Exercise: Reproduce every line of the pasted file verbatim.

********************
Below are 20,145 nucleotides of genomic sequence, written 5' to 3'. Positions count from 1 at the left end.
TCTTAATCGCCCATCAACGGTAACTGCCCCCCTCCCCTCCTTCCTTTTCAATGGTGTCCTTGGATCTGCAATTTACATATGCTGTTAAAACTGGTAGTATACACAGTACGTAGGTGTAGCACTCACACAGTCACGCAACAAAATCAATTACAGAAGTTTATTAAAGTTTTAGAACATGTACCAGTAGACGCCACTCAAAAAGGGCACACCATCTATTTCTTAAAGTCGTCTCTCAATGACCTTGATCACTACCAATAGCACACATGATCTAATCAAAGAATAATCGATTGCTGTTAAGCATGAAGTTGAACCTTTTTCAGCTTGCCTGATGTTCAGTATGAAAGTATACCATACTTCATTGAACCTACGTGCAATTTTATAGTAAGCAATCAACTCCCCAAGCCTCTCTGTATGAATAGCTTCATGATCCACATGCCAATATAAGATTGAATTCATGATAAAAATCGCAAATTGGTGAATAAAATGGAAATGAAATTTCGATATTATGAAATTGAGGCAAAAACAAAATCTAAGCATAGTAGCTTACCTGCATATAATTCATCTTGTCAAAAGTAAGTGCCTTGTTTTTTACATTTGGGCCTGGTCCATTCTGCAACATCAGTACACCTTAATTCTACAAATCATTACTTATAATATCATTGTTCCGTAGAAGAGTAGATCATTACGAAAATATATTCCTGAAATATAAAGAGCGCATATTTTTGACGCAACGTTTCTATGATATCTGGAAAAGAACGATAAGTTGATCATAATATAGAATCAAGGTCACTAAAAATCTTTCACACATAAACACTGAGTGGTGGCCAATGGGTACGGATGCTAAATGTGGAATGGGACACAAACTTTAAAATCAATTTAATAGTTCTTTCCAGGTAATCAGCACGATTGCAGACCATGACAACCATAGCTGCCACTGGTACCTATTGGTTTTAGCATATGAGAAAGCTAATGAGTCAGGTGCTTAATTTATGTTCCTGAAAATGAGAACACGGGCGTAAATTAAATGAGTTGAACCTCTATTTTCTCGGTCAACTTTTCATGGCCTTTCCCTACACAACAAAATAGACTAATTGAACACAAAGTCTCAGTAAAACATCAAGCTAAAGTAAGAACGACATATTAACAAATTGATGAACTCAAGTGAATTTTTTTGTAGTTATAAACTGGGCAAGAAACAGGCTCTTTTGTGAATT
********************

Below are 20,145 nucleotides of genomic sequence, written 5' to 3'. Positions count from 1 at the left end.
TCTTAATCGCCCATCAACGGTAACTGCCCCCCTCCCCTCCTTCCTTTTCAATGGTGTCCTTGGATCTGCAATTTACATATGCTGTTAAAACTGGTAGTATACACAGTACGTAGGTGTAGCACTCACACAGTCACGCAACAAAATCAATTACAGAAGTTTATTAAAGTTTTAGAACATGTACCAGTAGACGCCACTCAAAAAGGGCACACCATCTATTTCTTAAAGTCGTCTCTCAATGACCTTGATCACTACCAATAGCACACATGATCTAATCAAAGAATAATCGATTGCTGTTAAGCATGAAGTTGAACCTTTTTCAGCTTGCCTGATGTTCAGTATGAAAGTATACCATACTTCATTGAACCTACGTGCAATTTTATAGTAAGCAATCAACTCCCCAAGCCTCTCTGTATGAATAGCTTCATGATCCACATGCCAATATAAGATTGAATTCATGATAAAAATCGCAAATTGGTGAATAAAATGGAAATGAAATTTCGATATTATGAAATTGAGGCAAAAACAAAATCTAAGCATAGTAGCTTACCTGCATATAATTCATCTTGTCAAAAGTAAGTGCCTTGTTTTTTACATTTGGGCCTGGTCCATTCTGCAACATCAGTACACCTTAATTCTACAAATCATTACTTATAATATCATTGTTCCGTAGAAGAGTAGATCATTACGAAAATATATTCCTGAAATATAAAGAGCGCATATTTTTGACGCAACGTTTCTATGATATCTGGAAAAGAACGATAAGTTGATCATAATATAGAATCAAGGTCACTAAAAATCTTTCACACATAAACACTGAGTGGTGGCCAATGGGTACGGATGCTAAATGTGGAATGGGACACAAACTTTAAAATCAATTTAATAGTTCTTTCCAGGTAATCAGCACGATTGCAGACCATGACAACCATAGCTGCCACTGGTACCTATTGGTTTTAGCATATGAGAAAGCTAATGAGTCAGGTGCTTAATTTATGTTCCTGAAAATGAGAACACGGGCGTAAATTAAATGAGTTGAACCTCTATTTTCTCGGTCAACTTTTCATGGCCTTTCCCTACACAACAAAATAGACTAATTGAACACAAAGTCTCAGTAAAACATCAAGCTAAAGTAAGAACGACATATTAACAAATTGATGAACTCAAGTGAATTTTTTTGTAGTTATAAACTGGGCAAGAAACAGGCTCTTTTGTGAATT